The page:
Tips for employers and employees on mental health
Updated: May 29
Emma Fernandes, MD PUSH Mind and Body
Tips for employers:
Whether junior managers or CEO's, leaders have a crucial role to play in supporting their teams’ mental health and creating the psychologically safe work environments we know make work better. A large part of that is letting your people know that they are allowed to prioritise their mental health, and can do so without fear of stigmatisation. Here are 4 ways you can support your employees mental health at work: Start a conversation: Ask twice: We know that people often say they're fine when they're not. So asking twice is an important way of starting conversations. Keep it cool: You don't have to set aside hours to chat. 10 minutes may be enough, but make sure you aren't distracted by phones or work - showing you truly are with your attention makes an impact in itself. Approach the elephant in the room: if you know that someone has experienced mental illness - maybe they took some time off work recently, or spoke about it in the past - don't be afraid to ask how they're doing. Lead with Empathy: Lines between work and personal life are becoming increasingly blurred. Empathetic leaders understand that their team members are humans, not machines, who are shouldering personal problems while maintaining professional responsibilities. Leaders often focus on telling people what to do, rather than how they’re making them feel. Pay attention to the latter, open up lines of communication, and you’re well on your way to fostering psychological safety in your workplace. Model behaviour: As leaders, we really need to take more breaks. Not only does it show your team that you expect them to prioritise their mental health, but it’s also great for you too! A small step in the right direction can be announcing that you’re logging off for the day, or sharing a picture of your al fresco lunch, your walk, your workout (I know, no one needs to see another gym selfie) but it sends signals to your team that you’re taking breaks and then they’ll feel more comfortable doing the same.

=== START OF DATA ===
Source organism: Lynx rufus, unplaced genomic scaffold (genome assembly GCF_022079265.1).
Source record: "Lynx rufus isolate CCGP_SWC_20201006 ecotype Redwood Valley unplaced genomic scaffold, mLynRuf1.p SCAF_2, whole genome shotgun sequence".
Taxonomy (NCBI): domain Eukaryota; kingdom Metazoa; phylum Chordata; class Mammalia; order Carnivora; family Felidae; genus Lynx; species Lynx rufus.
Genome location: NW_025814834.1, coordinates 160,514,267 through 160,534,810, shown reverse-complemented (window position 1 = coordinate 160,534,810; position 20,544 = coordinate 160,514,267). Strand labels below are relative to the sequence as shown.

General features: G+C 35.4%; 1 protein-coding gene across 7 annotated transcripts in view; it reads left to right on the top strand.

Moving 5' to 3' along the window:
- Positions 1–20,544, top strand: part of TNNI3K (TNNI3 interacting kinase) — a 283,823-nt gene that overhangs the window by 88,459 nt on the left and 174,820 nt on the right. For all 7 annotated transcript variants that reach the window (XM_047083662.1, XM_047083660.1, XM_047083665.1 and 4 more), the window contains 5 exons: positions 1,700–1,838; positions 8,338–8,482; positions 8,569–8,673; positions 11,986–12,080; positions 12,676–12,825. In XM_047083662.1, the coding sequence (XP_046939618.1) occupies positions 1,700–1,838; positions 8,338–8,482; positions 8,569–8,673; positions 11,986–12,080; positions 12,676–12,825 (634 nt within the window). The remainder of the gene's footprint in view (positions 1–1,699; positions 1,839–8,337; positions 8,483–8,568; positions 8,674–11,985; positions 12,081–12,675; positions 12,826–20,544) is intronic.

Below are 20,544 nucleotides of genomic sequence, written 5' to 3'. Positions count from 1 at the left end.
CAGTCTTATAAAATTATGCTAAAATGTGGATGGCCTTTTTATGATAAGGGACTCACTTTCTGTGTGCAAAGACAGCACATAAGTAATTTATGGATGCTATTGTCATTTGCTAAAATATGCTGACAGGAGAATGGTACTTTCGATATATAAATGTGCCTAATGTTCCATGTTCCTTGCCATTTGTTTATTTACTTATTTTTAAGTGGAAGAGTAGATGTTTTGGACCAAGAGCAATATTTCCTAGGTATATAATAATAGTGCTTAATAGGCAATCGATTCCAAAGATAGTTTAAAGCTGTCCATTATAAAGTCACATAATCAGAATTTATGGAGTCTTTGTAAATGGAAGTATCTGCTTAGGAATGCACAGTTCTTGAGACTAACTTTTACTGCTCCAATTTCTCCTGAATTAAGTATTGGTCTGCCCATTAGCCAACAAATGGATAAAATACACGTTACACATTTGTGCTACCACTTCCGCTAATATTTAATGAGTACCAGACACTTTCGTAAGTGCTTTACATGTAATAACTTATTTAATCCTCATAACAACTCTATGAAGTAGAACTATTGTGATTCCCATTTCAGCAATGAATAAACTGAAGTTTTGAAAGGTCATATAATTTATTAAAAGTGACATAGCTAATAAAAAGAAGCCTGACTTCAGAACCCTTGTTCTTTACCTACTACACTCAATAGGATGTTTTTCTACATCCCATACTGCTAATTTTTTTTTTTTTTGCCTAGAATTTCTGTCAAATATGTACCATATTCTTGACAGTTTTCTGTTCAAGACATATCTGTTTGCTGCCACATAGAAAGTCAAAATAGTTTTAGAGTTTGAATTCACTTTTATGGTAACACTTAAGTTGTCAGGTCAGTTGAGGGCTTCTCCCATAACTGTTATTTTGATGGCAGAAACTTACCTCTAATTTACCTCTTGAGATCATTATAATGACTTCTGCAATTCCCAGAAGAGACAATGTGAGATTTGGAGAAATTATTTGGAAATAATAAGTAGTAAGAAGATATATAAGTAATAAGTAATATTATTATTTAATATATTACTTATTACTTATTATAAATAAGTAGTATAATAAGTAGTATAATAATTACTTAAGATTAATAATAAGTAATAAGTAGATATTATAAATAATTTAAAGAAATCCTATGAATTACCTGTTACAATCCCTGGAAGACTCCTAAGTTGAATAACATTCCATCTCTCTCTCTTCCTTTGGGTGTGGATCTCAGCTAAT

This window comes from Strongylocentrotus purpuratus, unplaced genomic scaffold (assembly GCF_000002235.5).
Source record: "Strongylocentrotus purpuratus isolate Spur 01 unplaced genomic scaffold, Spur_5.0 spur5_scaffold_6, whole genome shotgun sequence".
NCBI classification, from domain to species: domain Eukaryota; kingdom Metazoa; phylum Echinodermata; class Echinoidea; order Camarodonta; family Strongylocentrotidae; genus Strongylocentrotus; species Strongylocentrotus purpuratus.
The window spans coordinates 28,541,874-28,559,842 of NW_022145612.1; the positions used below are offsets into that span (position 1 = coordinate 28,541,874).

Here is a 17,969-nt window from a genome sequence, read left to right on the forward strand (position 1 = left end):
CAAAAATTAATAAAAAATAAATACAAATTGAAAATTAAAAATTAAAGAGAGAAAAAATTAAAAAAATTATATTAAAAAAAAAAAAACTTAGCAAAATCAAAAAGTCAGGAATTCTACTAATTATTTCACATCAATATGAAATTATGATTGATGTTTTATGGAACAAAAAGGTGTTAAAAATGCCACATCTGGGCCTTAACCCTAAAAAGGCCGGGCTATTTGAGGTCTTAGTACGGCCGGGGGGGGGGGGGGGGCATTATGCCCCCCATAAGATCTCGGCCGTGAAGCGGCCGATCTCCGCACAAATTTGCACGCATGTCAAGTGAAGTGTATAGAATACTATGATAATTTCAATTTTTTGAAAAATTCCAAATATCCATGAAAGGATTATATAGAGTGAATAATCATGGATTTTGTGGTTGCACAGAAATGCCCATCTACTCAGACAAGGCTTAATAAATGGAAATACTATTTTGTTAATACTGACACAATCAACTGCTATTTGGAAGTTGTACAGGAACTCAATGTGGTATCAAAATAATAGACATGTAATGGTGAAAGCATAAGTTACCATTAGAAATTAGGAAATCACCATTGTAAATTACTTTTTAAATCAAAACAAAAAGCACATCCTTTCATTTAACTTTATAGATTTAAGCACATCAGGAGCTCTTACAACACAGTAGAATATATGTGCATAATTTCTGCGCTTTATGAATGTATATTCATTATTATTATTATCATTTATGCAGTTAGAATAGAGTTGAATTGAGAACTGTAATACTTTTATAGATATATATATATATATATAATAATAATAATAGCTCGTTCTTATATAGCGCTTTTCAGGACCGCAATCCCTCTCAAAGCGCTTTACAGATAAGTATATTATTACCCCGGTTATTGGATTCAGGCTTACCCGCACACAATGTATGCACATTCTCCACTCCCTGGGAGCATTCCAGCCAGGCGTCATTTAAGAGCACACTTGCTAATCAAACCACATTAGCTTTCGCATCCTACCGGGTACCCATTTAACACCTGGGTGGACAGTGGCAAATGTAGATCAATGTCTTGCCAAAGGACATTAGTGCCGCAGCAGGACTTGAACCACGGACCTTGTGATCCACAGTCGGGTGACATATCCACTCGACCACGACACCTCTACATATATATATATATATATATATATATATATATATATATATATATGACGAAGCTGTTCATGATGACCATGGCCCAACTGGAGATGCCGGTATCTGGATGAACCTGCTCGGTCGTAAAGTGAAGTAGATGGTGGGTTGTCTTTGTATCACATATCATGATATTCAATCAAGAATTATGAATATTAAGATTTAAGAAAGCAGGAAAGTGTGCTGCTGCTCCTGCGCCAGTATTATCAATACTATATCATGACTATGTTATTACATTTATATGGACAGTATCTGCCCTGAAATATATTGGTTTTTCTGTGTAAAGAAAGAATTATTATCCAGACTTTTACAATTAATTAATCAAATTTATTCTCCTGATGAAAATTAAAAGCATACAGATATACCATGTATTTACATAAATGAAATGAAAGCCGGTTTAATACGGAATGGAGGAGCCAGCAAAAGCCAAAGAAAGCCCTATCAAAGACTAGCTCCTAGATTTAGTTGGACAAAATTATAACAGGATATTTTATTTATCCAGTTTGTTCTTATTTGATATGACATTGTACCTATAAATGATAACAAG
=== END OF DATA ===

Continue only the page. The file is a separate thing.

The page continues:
Upskill: A question we’ve put to our clients as part of the PUSH audit is: “If someone came to you for help - whether with work-related stress or a more serious mental health issue - would you feel confident that you could give them the appropriate support?” You see, often line-managers are the first-port of call for struggling employees, but line-managers aren’t therapists, nor should they attempt to be, which is why we designed our mental health for managers programme. Knowing how to start and continue the conversation around mental health, as well as being proficient in mental health first aid, gives you the confidence to support your people, and will make all the difference to them.
Tips for Employees:
Our study with Yougov in partnership with Mind Solent found that a third of GB employees (36.7%) are suffering from worse mental health than pre-pandemic, with 78% citing work being a main factor. We’ve seen a huge growth in requests from companies from within every sector who are concerned about their employees’ wellbeing, with spikes in burnout, anxiety and stress-related absences. Here are some easy tips that can support your mental health in this new world of work: Enjoy a balanced (mental) diet: When we’re overworked and overwhelmed, it can feel almost impossible to tear ourselves away from our desks. We think working more is the solution when so often it’s the problem. A life lacking in variety is proven to promote stress and burnout, we can combat this by prioritising our mind’s need for variety, using the “Healthy Mind Platter” designed by Dan Siegel, whose research concludes that as in individual we need a balance of these 7 ingredients to support and restore our mental wellbeing: Physical activity, Focus work, Connection, Playing, Relaxed (real down time, no goals) Reflection (being present in the moment) and Sleep. All things are fundamentally neutral: Finding a more positive spin on a stressful situation can do wonders to get those spiking stress levels down. In fact, it’s kind of a superpower when you get the hang of it! Here’s an example of how to reframe a tricky work situation: I was really bothered by the way my manager spoke to me last week, and got pretty anxious when I decided to talk to her about it. Although it was stressful to approach my boss, it ended up being a great opportunity to practise compassionate directness. I’ll definitely feel more confident handling moments like that going forward!
Look at the big picture: How important is this going to be in the long-run? Will it matter in a month? A year? Is it actually worth losing sleep over? If the answer is no, actively shift your time and energy and focus elsewhere.
Make a list of your achievements (personally and professionally): This is a great resilience bolstering exercise because one of the major components of resilience is self-efficacy - where believing you can get through whatever you’re facing actually strengthens your ability to do it! So jot down your wins, and whenever you need a boost, take a look in your journal and bathe in all that glorious proof.
Sharing Stories: Sharing our stories is fundamentally one of the best things we can do to de-stigmatise mental health because, quite simply, it normalises it. Telling stories also gives us the space to check in on and care for our mental health. It really isn’t enough to only pay attention when you get to a crisis point.